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  4. Some people in china are purposely stealing from stores in order to be arrested, the placed in jail with fresh bedding, meals, a medical checkup escorted pass for Hospital check ups whenever required, weekly or biweekly pay for a bi weekly allowance to buy bars, chips lottery tickets shaving supplies, etc. etc. this list goes on believe you me. Television on weekends all day and Hockey programs nightly. If you are of good character and dont tell the prison guard to f-off, they will allow you to stay awake pass lockup hour to watch the games on the tv sets. As well as a nurse coming around three times daily to bring your bug juice and other medications. You are allowed out in the excercise yard 1/2 hour a day for fresh air intake rather than the stinky ole toilets, farts, burps and everything else that goes on with these sub humanoids. This is also and has been happening here in our world,where the elderly are doing the very same thing to avoid paying bills, and able to collect old age without paying taxes. lol, what a glorious way to live.! After your release in winter, you can just do it all over again if its too cold outside. Just wait for summer when its warmer out with less chances of getting caught.!

  5. cket Worthy

    ·

    Stories to fuel your mind.
    Why Some Japanese Pensioners Want to Go to Jail
    Japan is in the grip of an elderly crime wave – the proportion of crimes committed by people over the age of 65 has been steadily increasing for 20 years. The BBC‘s Ed Butler asks why.
    BBC News |

    Ed Butler

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    At a halfway house in Hiroshima – for criminals who are being released from jail back into the community – 69-year-old Toshio Takata tells me he broke the law because he was poor. He wanted somewhere to live free of charge, even if it was behind bars.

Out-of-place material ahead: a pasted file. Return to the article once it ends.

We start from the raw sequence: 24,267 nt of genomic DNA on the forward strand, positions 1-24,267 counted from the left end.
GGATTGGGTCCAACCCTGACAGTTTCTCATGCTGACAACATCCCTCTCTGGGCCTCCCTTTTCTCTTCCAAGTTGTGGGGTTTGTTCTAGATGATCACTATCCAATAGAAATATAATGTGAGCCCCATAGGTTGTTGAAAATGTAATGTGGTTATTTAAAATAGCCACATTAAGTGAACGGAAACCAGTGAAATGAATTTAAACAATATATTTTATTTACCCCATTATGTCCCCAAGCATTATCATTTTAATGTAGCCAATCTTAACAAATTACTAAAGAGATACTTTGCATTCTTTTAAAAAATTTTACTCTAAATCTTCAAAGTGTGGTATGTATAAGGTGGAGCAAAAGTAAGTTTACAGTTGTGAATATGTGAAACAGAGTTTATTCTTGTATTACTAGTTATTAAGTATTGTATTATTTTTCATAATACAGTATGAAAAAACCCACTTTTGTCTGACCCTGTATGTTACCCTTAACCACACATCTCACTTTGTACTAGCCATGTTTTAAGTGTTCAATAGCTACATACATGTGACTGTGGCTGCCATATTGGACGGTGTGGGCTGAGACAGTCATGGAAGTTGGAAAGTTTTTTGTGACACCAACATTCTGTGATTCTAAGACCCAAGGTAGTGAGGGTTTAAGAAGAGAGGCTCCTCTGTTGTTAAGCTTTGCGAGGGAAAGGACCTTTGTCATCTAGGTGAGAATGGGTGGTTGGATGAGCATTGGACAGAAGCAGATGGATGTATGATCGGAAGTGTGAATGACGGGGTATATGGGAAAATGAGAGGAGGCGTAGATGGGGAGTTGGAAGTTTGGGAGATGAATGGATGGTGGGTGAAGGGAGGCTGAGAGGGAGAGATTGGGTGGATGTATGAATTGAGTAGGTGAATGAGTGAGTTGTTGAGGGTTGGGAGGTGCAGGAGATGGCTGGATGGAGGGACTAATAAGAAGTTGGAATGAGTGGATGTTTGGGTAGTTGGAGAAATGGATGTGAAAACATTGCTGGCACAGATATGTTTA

“I reached pension age and then I ran out of money. So it occurred to me – perhaps I could live for free if I lived in jail,” he says.

    “So I took a bicycle and rode it to the police station and told the guy there: ‘Look, I took this.'”

    The plan worked. This was Toshio’s first offence, committed when he was 62, but Japanese courts treat petty theft seriously, so it was enough to get him a one-year sentence.

    Small, slender, and with a tendency to giggle, Toshio looks nothing like a habitual criminal, much less someone who’d threaten women with knives. But after he was released from his first sentence, that’s exactly what he did.

    “I went to a park and just threatened them. I wasn’t intending to do any harm. I just showed the knife to them hoping one of them would call the police. One did.”
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    Toshio displays his own drawings in his cell.

    Altogether, Toshio has spent half of the last eight years in jail.

    I ask him if he likes being in prison, and he points out an additional financial upside – his pension continues to be paid even while he’s inside.

    “It’s not that I like it but I can stay there for free,” he says. “And when I get out I have saved some money. So it is not that painful.”

    Toshio represents a striking trend in Japanese crime. In a remarkably law-abiding society, a rapidly growing proportion of crimes is carried about by over-65s. In 1997 this age group accounted for about one in 20 convictions but 20 years later the figure had grown to more than one in five – a rate that far outstrips the growth of the over-65s as a proportion of the population (though they now make up more than a quarter of the total).

    And like Toshio, many of these elderly lawbreakers are repeat offenders. Of the 2,500 over-65s convicted in 2016, more than a third had more than five previous convictions.

    Another example is Keiko (not her real name). Seventy years old, small, and neatly presented, she also tells me that it was poverty that was her undoing.

    “I couldn’t get along with my husband. I had nowhere